✖️ Reducing music's climate impact through innovation, Jay Z's phone, Spotify's future 🌳
I’d like to kick this newsletter off with a quote. A quote from a video game character in Kingdom Come: Deliverance, a historically accurate game set in medieval Bohemia, a real work of art.
The somewhat Stoic quote goes along these lines: “Life is one long series of problems to solve. The more you solve, the better a person you become.”
I love this quote, because this is how I find meaning in what I do. Whether that’s making sure classical music has an appropriate digital home when I headed up product at IDAGIO (who were recently called one of 2019’s best inventions by TIME), helping music companies with digital strategy, or getting out into the streets for demonstrations.
For this week’s edition I wrote about music and sustainability, which is also a direction I intend to explore more through this newsletter. As Chiara Badiali of Julie’s Bicycle pointed out in an interview at ADE Green (Amsterdam Dance Event conference’s sustainability track), climate change is not just a scientific problem, but also a cultural problem. Working in the cultural sector, we can have an inspiring impact and cause a ripple effect.
As I’ll be covering, transition to a climate neutral or climate positive business, requires a lot of innovation. Both digitally, as well as “in real life”.
This Friday (29 Nov) is the next large global climate protest. They’re occurring in most large cities around the world. Consider taking the afternoon off and joining. Do it in a way you’re comfortable with. You can just go there and stand there. Look around. Via the link you can find out more about climate protests near you or just Google climate strike + your city name.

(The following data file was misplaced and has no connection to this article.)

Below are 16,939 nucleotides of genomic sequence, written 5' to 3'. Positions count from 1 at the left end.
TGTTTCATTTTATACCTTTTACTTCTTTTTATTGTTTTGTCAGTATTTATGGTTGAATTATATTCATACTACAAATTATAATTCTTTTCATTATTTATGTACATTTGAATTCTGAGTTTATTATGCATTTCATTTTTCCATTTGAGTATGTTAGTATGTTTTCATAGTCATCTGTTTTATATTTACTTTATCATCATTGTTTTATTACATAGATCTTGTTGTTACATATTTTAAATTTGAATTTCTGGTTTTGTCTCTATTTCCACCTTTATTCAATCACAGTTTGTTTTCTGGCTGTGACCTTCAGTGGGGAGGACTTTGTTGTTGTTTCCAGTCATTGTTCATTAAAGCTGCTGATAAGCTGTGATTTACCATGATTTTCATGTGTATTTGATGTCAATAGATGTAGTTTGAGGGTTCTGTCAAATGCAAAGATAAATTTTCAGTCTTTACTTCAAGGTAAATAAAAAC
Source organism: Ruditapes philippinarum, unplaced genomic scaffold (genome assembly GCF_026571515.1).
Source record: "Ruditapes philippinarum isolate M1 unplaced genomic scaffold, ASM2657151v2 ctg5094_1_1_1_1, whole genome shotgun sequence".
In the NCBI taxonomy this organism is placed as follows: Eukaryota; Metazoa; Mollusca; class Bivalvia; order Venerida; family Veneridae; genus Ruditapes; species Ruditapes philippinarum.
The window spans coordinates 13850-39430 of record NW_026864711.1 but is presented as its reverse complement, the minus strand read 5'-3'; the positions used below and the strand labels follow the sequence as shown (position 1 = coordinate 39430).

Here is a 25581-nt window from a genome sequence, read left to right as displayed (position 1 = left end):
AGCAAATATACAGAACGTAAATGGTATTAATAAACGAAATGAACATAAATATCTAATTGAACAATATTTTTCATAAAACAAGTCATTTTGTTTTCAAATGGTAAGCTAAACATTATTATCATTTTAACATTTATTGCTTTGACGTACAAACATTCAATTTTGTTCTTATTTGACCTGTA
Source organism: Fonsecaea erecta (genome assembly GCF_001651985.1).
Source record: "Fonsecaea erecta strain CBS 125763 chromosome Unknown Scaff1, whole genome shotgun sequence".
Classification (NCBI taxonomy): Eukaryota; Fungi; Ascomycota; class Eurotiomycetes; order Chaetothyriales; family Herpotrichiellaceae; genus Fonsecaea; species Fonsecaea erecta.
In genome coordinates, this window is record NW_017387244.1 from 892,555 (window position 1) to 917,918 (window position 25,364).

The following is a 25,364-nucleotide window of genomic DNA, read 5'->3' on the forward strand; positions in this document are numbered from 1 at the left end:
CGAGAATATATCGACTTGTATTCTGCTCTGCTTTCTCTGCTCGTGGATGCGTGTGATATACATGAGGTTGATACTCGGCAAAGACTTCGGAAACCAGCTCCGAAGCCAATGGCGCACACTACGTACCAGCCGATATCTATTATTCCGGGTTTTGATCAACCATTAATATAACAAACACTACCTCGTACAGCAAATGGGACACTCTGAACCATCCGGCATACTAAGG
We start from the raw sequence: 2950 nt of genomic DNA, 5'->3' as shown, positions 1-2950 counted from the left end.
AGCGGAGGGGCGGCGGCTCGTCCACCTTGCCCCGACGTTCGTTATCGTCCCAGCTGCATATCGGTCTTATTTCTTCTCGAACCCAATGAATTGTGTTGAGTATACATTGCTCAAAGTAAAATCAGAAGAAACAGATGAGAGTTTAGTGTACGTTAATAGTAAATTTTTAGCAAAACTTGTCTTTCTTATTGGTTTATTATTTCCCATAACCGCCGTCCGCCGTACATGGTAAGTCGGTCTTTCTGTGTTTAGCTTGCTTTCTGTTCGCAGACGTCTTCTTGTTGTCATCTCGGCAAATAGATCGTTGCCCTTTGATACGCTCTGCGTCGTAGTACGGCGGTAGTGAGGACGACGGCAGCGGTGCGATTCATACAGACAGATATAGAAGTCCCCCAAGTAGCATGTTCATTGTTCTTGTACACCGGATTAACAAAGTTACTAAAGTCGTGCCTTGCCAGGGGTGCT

If anyone’s planning to join the Berlin one, drop me a line. We can make a WhatsApp group and get some of the music scene together.
From me, for you
On the back of the news that Coldplay won’t tour until they can find a climate positive way to do so, this week I investigate the impact of touring, live events, and audience travel on our environment, and explore the innovations and solutions being tested and applied for a better future.
Worth your time this week
A look at Jay Z’s partnerships with telcos and OEMs over the years. My favourite one is 2003’s Black Phone: “The Black Phone had the right idea, but the technology wasn’t ready to realize its potential. Mobile connectivity wasn’t advanced enough to seamlessly download (legal) albums directly to phones. Albums had to be preloaded on devices. That’s why The Black Phone was sold as a separate device and not a digital download. ”
Cherie Hu weighs in on the discussion surrounding Spotify’s mission to give a million artists the opportunity to live off of their work. A great piece that approaches the topic by looking into the history of Spotify’s acquisitions.
There was news that TikTok’s parent company is coming out with an on-demand music service soon. Tim Ingham investigates the ways in which TikTok is starting to become a threat for Spotify and other streaming services, by investigating how new ways of connecting to music compete with older ways more familiar to many of us.
That’s all for this week. The feature is an area I’m exploring more, but since I’m relatively new to the landscape of music and sustainability (which is not well-mapped), it took a bit longer then usual. Hence the later arrival and shorter edition.
👉 If you’d like to work with me: I am still looking for new opportunities in product leadership, digital strategy, or adjacent. I’m looking to work from Berlin (LinkedIn). Drop me a line.
Regular insights about the future of music, media & tech. Written & composed by @basgras.
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